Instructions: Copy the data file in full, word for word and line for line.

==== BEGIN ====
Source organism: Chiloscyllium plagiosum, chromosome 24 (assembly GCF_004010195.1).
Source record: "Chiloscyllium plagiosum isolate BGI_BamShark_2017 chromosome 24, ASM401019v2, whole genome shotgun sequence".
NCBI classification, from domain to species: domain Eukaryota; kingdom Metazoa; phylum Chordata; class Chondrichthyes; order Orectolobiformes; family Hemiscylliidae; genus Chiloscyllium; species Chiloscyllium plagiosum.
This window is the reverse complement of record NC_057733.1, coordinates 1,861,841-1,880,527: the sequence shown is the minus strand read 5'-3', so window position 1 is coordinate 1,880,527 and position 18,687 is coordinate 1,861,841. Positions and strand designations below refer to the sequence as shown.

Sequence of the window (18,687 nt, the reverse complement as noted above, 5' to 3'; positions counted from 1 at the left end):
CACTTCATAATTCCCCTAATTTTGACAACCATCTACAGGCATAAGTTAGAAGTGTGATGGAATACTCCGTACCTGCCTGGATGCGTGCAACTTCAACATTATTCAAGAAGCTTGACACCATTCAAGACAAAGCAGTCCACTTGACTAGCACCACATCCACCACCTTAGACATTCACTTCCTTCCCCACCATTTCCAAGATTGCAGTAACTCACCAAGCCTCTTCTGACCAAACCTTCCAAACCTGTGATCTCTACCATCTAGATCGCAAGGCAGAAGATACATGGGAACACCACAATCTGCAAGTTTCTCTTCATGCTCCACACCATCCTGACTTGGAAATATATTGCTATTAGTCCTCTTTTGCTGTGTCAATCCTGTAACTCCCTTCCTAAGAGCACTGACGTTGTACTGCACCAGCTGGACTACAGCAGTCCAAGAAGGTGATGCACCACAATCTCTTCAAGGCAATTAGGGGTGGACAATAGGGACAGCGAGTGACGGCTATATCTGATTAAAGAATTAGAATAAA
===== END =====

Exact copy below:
Source organism: Chiloscyllium plagiosum, chromosome 24 (assembly GCF_004010195.1).
Source record: "Chiloscyllium plagiosum isolate BGI_BamShark_2017 chromosome 24, ASM401019v2, whole genome shotgun sequence".
NCBI classification, from domain to species: domain Eukaryota; kingdom Metazoa; phylum Chordata; class Chondrichthyes; order Orectolobiformes; family Hemiscylliidae; genus Chiloscyllium; species Chiloscyllium plagiosum.
This window is the reverse complement of record NC_057733.1, coordinates 1,861,841-1,880,527: the sequence shown is the minus strand read 5'-3', so window position 1 is coordinate 1,880,527 and position 18,687 is coordinate 1,861,841. Positions and strand designations below refer to the sequence as shown.

Sequence of the window (18,687 nt, the reverse complement as noted above, 5' to 3'; positions counted from 1 at the left end):
CACTTCATAATTCCCCTAATTTTGACAACCATCTACAGGCATAAGTTAGAAGTGTGATGGAATACTCCGTACCTGCCTGGATGCGTGCAACTTCAACATTATTCAAGAAGCTTGACACCATTCAAGACAAAGCAGTCCACTTGACTAGCACCACATCCACCACCTTAGACATTCACTTCCTTCCCCACCATTTCCAAGATTGCAGTAACTCACCAAGCCTCTTCTGACCAAACCTTCCAAACCTGTGATCTCTACCATCTAGATCGCAAGGCAGAAGATACATGGGAACACCACAATCTGCAAGTTTCTCTTCATGCTCCACACCATCCTGACTTGGAAATATATTGCTATTAGTCCTCTTTTGCTGTGTCAATCCTGTAACTCCCTTCCTAAGAGCACTGACGTTGTACTGCACCAGCTGGACTACAGCAGTCCAAGAAGGTGATGCACCACAATCTCTTCAAGGCAATTAGGGGTGGACAATAGGGACAGCGAGTGACGGCTATATCTGATTAAAGAATTAGAATAAA